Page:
Zimbabwe: Zim’s public health and overworked education professionals – Research


Workers in the country’s public health and education sectors are overburdened with a host of challenges ranging from low pay to appalling working conditions, a local think tank, the Labor and Economic Development Research Institute Zimbabwe, has created ( LEDRIZ).

LEDRIZ researcher Nyasha Muchichwa told stakeholders at an Action Aid Zimbabwe virtual workshop on ‘Decent work for the education and health sectors’ held recently in Due to this burden, they have failed to provide and deliver adequate services.

Research has found that the public health and education sectors are understaffed due to a government hiring freeze since 2017.

“For junior doctors, the choices are limited because opportunities exist in the military,” Muchichwa said.

“(As a result) it overloads teachers, nurses and doctors, leading to demoralization of workers and the inability to provide and deliver adequate services.”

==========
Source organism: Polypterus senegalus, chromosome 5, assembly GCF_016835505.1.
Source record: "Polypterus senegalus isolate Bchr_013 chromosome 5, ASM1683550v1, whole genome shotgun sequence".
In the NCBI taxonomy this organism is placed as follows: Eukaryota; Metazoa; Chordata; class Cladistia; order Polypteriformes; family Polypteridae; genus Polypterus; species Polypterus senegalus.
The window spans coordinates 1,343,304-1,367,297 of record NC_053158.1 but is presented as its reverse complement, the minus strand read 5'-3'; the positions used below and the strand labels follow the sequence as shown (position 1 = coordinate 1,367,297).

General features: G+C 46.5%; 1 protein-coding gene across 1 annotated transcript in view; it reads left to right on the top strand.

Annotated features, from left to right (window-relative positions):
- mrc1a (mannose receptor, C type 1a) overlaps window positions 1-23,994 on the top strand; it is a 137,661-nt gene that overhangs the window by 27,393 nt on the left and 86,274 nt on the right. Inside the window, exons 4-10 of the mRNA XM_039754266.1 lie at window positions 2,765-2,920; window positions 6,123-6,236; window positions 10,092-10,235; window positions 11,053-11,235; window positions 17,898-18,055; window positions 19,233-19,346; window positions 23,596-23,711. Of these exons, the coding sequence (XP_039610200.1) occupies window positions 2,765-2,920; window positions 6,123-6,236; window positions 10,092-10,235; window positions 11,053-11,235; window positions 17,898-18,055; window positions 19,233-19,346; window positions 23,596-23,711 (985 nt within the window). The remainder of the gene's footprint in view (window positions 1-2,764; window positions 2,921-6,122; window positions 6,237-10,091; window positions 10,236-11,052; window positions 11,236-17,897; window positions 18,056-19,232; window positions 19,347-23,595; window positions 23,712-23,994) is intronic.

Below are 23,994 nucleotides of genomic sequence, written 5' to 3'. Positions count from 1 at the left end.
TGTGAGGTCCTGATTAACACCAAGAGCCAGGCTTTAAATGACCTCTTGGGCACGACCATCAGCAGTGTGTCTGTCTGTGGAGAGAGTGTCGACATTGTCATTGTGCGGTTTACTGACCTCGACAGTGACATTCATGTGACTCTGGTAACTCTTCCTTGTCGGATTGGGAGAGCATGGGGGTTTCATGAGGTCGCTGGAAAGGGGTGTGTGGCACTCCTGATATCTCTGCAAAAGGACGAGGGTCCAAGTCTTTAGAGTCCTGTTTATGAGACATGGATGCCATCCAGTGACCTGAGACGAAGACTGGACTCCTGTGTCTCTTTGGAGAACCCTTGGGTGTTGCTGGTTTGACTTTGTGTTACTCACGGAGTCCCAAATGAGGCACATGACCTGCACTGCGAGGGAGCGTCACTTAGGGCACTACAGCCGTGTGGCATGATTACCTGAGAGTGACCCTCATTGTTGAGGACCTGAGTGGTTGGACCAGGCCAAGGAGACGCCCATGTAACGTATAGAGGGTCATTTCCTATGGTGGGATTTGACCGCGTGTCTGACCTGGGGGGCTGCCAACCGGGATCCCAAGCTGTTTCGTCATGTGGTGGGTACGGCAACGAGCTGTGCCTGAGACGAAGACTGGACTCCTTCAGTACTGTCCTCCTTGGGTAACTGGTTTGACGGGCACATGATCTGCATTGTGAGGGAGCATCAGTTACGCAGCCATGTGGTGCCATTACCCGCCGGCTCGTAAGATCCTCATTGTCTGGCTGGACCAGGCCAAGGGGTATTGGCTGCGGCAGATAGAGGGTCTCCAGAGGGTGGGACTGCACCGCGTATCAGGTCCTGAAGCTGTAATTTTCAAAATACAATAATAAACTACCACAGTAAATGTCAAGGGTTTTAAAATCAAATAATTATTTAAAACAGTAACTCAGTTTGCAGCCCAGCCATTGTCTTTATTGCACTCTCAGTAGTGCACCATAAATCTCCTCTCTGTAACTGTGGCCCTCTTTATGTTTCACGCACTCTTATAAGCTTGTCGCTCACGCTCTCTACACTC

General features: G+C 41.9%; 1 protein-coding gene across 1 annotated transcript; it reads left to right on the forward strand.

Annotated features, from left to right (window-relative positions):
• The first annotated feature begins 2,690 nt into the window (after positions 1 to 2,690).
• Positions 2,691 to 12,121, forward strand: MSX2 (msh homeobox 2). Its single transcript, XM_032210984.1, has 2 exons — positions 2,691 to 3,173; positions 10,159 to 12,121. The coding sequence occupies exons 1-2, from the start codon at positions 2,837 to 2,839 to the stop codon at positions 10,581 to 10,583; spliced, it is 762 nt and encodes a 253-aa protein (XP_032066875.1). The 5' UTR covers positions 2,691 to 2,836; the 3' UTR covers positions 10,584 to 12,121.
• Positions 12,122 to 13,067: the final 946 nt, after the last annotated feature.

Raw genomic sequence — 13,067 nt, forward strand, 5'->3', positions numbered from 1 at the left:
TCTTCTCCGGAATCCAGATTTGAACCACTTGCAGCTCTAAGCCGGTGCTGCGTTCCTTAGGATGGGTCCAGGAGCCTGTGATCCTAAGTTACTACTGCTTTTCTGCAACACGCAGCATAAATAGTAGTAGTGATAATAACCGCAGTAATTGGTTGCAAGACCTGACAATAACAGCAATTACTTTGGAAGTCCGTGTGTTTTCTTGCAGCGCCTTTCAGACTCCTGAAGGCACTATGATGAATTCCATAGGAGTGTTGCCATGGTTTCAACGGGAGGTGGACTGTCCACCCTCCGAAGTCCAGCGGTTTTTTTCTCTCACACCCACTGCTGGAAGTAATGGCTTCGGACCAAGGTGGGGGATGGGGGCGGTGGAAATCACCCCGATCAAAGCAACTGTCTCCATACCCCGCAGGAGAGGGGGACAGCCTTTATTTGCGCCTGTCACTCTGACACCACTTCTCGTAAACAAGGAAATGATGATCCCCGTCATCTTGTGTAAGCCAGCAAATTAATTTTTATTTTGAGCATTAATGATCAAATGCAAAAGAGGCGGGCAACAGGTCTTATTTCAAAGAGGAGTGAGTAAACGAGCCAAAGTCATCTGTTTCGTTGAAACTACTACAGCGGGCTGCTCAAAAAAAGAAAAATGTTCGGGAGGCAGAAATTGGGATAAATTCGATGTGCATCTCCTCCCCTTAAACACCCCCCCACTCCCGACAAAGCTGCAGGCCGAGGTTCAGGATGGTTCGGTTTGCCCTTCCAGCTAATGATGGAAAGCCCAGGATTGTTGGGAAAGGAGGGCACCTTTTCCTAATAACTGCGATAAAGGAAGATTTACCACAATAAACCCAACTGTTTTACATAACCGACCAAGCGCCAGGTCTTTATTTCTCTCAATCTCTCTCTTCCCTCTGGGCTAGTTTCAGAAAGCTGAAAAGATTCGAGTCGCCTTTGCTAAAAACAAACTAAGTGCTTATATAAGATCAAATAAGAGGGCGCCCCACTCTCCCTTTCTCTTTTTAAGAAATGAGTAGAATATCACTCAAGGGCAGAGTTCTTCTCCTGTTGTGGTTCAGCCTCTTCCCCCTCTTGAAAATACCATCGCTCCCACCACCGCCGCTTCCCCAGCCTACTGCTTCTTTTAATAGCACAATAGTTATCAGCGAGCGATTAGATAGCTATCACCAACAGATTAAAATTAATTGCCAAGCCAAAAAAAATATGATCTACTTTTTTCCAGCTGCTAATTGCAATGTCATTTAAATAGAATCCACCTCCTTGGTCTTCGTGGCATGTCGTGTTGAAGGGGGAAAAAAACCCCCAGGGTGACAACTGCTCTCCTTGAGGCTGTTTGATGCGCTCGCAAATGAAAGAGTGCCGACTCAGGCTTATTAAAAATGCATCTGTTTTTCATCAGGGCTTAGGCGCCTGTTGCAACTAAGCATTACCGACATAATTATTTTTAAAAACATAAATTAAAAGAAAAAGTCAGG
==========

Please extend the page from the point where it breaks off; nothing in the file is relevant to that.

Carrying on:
The research highlighted that Zimbabwe’s civil service lacks key elements stipulated by the International Labor Organization (ILO) regarding decent work, such as labor market security, job security, security job security, job security, reproductive security skills and income security.

In Zimbabwe, teacher-to-student and nurse-to-patient ratios in schools and hospitals, respectively, do not conform to international best practice as they tend to overwhelm professionals.

Lately, teachers, nurses and doctors in the public sector have been at odds with the government over wage increases after they were eroded by inflation.

Official figures show that the food poverty line stands at ZWL $ 21,895 and the poverty line also reached ZWL $ 30,630 in July 2021, which is higher than the average civil servant salary.

“The wage levels compared to the minimum monthly requirements make workers categorized as working poor,” Muchichwa said.

“There are multiple decent work deficits in the education and health sector that need to be addressed; this has led to an increase in the number of demoralized workers and a decline in the provision of services. “

The research also found that there had been a decline in the quality of services rendered in both sectors due to an upsurge in extra courses and private surgeries as these professionals tried to make a living.


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